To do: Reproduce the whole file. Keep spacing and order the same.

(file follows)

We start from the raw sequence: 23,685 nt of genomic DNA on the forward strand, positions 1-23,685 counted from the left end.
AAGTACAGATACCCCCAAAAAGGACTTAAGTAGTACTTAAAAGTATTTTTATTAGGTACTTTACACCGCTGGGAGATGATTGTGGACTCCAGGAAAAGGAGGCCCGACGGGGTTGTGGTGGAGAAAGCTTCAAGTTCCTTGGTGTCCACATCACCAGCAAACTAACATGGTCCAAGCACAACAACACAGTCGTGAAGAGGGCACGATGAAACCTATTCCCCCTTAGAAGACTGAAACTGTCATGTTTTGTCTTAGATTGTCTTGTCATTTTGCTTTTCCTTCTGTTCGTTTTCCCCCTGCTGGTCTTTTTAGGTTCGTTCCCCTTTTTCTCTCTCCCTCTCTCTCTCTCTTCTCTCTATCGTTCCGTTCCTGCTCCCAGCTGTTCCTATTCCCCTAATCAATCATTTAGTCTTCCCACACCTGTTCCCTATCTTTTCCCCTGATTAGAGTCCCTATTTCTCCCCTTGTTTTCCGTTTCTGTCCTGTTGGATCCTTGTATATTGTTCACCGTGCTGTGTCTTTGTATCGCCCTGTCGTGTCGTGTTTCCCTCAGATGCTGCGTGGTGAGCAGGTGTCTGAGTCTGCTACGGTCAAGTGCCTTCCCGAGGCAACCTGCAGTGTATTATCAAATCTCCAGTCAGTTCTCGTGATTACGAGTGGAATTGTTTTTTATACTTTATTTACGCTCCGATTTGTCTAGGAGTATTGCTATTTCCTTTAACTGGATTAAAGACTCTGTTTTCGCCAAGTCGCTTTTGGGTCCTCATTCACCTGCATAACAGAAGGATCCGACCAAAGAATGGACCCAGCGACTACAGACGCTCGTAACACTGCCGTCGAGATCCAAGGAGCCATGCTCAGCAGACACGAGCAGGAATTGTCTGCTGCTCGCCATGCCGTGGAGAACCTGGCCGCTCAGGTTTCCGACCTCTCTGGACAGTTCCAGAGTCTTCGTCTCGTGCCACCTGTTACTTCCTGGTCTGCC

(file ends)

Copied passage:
We start from the raw sequence: 23,685 nt of genomic DNA on the forward strand, positions 1-23,685 counted from the left end.
AAGTACAGATACCCCCAAAAAGGACTTAAGTAGTACTTAAAAGTATTTTTATTAGGTACTTTACACCGCTGGGAGATGATTGTGGACTCCAGGAAAAGGAGGCCCGACGGGGTTGTGGTGGAGAAAGCTTCAAGTTCCTTGGTGTCCACATCACCAGCAAACTAACATGGTCCAAGCACAACAACACAGTCGTGAAGAGGGCACGATGAAACCTATTCCCCCTTAGAAGACTGAAACTGTCATGTTTTGTCTTAGATTGTCTTGTCATTTTGCTTTTCCTTCTGTTCGTTTTCCCCCTGCTGGTCTTTTTAGGTTCGTTCCCCTTTTTCTCTCTCCCTCTCTCTCTCTCTTCTCTCTATCGTTCCGTTCCTGCTCCCAGCTGTTCCTATTCCCCTAATCAATCATTTAGTCTTCCCACACCTGTTCCCTATCTTTTCCCCTGATTAGAGTCCCTATTTCTCCCCTTGTTTTCCGTTTCTGTCCTGTTGGATCCTTGTATATTGTTCACCGTGCTGTGTCTTTGTATCGCCCTGTCGTGTCGTGTTTCCCTCAGATGCTGCGTGGTGAGCAGGTGTCTGAGTCTGCTACGGTCAAGTGCCTTCCCGAGGCAACCTGCAGTGTATTATCAAATCTCCAGTCAGTTCTCGTGATTACGAGTGGAATTGTTTTTTATACTTTATTTACGCTCCGATTTGTCTAGGAGTATTGCTATTTCCTTTAACTGGATTAAAGACTCTGTTTTCGCCAAGTCGCTTTTGGGTCCTCATTCACCTGCATAACAGAAGGATCCGACCAAAGAATGGACCCAGCGACTACAGACGCTCGTAACACTGCCGTCGAGATCCAAGGAGCCATGCTCAGCAGACACGAGCAGGAATTGTCTGCTGCTCGCCATGCCGTGGAGAACCTGGCCGCTCAGGTTTCCGACCTCTCTGGACAGTTCCAGAGTCTTCGTCTCGTGCCACCTGTTACTTCCTGGTCTGCC